Tag Archives: eyewitness

Nate Allen Exonerated : Another Failed Eyewitness Identification : UPDATE

Local NFL player Nate Allen was detained for several hours last week, and it was falsely alleged that he had improperly exposed himself driving down US 41. Fortunately, the Fort Myers Police Department figured out that they had a problem, and released Allen before filing charges. Yesterday the State Attorney’s office announced that their review of the evidence shows unequivocally that Mr. Allen did nothing wrong. But that wasn’t until long after he had been held nearly 5 hours, and the press had picked up the story and his image tarnished. Apparently, the girl or girls who made the allegation described a similar vehicle to Allen’s. He says that the initial description was of a middle-aged man with long curly hair, which is not Mr. Allen. How does this happen? How does 27-year-old, short-haired Mr. Allen get misidentified as a middle-aged, long haired man? The most likely culprit is an unduly suggestive identification by law enforcement.

Philadelphia Eagle Nate Allen

Mr. Allen gave an extensive interview with the Fort Myers New-Press, which they have helpfully posted online, in full. We don’t have the police reports yet, but it appears from Mr. Allen’s account, that while he was detained on the side of the road, the police brought the accuser by in the back of a patrol vehicle, and he was apparently identified. The mis-identification almost certainly stemmed from this improper identification procedure by the Fort Myers Police Department. Such a procedure is wildly suggestive, and is disfavored for law enforcement. Any time a one-person show up is utilized for identification purposes, the procedure is inherently suggestive and carries the risk of tainting any identification. For this reason, one-person show ups are disfavored by Florida courts. The circumstances around this show up were particularly suggestive, as he was being held in custody, next to his truck, at the time it appears he was ID’d. Time and again the courts have discouraged law enforcement from doing this type of identification, but here we are, falsely accusing a local hero. It’s well known that eyewitness testimony is among the most unreliable to rely upon in court. Eyewitnesses are even less reliable when law enforcement utilizes inherently suggestive procedures to obtain their testimony or identifications. Clearly, the courts need to continue to discourage these improper techniques, to throw out testimony that is improperly obtained, and our law enforcement must better train its officers. Thank goodness they did their due diligence, and Mr. Allen was exonerated by phone records and surveillance video before they formally pressed charges. The fix is simple, identification needs to be done via lineup, preferably double-blind. This can be easily accomplished with modern technology and a photo lineup (called a six-pack). I am encouraged that FMPD has indicated they are going to do a review of their procedures, so hopefully the cops don’t continue to contribute to false identifications.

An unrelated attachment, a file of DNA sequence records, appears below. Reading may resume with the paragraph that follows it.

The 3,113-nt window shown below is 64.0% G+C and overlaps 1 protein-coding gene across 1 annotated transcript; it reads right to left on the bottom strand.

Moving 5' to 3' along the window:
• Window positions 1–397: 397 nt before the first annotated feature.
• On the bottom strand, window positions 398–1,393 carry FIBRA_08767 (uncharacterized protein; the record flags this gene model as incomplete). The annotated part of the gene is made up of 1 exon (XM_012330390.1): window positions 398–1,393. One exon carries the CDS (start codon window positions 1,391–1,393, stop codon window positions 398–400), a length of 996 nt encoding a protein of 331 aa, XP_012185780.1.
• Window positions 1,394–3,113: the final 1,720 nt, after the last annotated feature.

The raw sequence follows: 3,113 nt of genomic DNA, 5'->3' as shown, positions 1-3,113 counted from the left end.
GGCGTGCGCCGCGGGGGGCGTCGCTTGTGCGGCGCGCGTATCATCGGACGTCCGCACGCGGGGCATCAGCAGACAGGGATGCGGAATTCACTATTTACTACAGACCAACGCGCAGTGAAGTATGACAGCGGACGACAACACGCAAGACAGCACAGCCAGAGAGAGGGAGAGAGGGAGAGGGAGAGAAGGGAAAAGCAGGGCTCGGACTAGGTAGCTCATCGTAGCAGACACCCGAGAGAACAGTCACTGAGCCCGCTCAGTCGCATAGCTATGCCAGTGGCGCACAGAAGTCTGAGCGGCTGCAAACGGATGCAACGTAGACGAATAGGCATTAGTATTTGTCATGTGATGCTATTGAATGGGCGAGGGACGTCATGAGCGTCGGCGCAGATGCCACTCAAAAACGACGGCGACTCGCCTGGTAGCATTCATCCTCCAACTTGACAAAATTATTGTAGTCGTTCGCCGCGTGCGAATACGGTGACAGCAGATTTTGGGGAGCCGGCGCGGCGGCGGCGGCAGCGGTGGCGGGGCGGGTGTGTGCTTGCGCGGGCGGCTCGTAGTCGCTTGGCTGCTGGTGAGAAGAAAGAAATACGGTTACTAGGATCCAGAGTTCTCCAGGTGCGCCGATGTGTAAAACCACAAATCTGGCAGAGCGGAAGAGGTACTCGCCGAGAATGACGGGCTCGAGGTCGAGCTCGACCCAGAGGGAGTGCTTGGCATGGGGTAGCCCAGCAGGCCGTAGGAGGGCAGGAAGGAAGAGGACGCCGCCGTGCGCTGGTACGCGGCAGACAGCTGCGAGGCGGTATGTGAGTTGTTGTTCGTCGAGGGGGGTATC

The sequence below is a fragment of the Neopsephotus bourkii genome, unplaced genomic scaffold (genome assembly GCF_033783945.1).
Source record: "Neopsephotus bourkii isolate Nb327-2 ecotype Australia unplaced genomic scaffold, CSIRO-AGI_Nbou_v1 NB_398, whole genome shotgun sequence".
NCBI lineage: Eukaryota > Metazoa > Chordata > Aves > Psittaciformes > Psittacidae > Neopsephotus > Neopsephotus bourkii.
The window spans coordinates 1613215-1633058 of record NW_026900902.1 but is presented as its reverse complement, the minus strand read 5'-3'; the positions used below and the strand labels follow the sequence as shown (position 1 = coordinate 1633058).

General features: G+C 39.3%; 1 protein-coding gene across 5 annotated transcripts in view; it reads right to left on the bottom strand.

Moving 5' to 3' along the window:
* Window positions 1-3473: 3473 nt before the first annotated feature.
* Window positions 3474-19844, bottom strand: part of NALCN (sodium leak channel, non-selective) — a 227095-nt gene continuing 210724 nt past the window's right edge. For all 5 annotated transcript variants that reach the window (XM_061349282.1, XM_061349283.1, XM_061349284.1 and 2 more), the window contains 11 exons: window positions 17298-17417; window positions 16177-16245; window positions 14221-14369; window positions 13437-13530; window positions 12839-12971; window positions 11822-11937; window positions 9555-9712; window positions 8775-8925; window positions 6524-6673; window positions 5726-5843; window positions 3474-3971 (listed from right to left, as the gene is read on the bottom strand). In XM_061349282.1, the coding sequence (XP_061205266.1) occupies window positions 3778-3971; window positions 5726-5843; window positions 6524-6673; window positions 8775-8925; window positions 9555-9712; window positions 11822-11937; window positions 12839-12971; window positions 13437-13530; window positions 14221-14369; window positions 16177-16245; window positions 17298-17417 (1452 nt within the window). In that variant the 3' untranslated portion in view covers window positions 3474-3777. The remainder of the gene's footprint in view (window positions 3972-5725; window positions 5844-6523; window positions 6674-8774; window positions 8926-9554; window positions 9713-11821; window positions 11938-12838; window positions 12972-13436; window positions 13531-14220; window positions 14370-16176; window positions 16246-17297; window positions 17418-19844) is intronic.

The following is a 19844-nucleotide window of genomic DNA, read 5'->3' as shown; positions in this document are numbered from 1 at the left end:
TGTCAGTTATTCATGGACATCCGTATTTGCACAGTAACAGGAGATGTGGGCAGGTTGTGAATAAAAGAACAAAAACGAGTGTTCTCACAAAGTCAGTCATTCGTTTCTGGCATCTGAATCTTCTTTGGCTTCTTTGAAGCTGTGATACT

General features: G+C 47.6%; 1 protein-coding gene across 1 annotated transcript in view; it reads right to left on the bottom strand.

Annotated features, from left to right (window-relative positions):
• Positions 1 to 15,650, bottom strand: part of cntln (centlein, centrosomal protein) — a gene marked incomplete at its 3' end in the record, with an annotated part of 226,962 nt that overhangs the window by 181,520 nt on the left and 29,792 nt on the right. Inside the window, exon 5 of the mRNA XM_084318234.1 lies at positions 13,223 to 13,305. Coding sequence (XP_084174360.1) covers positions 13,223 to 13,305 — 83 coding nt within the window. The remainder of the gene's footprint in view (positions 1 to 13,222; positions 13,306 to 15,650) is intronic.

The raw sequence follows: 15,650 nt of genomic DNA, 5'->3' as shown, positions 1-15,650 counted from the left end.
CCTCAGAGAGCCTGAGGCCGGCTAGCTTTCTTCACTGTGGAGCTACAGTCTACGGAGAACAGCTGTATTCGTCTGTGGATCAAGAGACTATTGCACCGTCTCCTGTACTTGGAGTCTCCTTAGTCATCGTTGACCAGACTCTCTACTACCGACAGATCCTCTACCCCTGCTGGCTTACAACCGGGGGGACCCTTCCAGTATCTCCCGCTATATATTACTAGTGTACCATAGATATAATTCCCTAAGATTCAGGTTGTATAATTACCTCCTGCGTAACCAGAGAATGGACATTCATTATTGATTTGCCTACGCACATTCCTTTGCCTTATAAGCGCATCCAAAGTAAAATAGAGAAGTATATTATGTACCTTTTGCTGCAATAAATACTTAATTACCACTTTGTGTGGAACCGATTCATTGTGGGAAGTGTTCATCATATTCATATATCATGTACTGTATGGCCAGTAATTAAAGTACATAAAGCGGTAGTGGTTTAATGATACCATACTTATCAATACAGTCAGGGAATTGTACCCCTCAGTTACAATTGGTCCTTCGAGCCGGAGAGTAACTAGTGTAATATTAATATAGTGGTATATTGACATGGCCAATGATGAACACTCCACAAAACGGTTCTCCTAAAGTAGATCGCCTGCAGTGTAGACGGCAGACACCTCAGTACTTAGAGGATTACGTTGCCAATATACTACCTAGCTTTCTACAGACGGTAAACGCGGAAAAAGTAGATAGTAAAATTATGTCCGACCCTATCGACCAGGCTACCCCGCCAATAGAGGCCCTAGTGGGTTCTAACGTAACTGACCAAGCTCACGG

UPDATE: Allen and his attorney Sawyer Smith held a press conference today, urging police review of the errors that lead to his improper detention.

UPDATE 2: The News-Press article above confirms the unduly suggestive ID procedure by FMPD that I anticipated in my post. Also, the News-Press has updated their coverage with video from the press conference.

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UCF Student, Shooting Suspect Has Charges Dropped: Eyewitness ID Was Faulty

Three eyewitnesses erroneously identified Julian Butler, a 21-year old UCF student, as the shooter who fired into a crowd in Gifford, Florida, striking two victims on March 31. His attorney was able to demonstrate that he was not even in town at the time of the shooting, through surveillance video and a receipt from a store in Orlando. Eyewitness identification is one of the least reliable forms of evidence, and proved to be dead wrong in this case, in spite of 3 separate IDs. Police continue to search for the real shooter, and welcome any assitance from anyone who may have information about  the case. Kudos to the law enforcement working on the case to act relatively quickly to get Mr. Butler released. Thanks to Joe for the heads up on this story.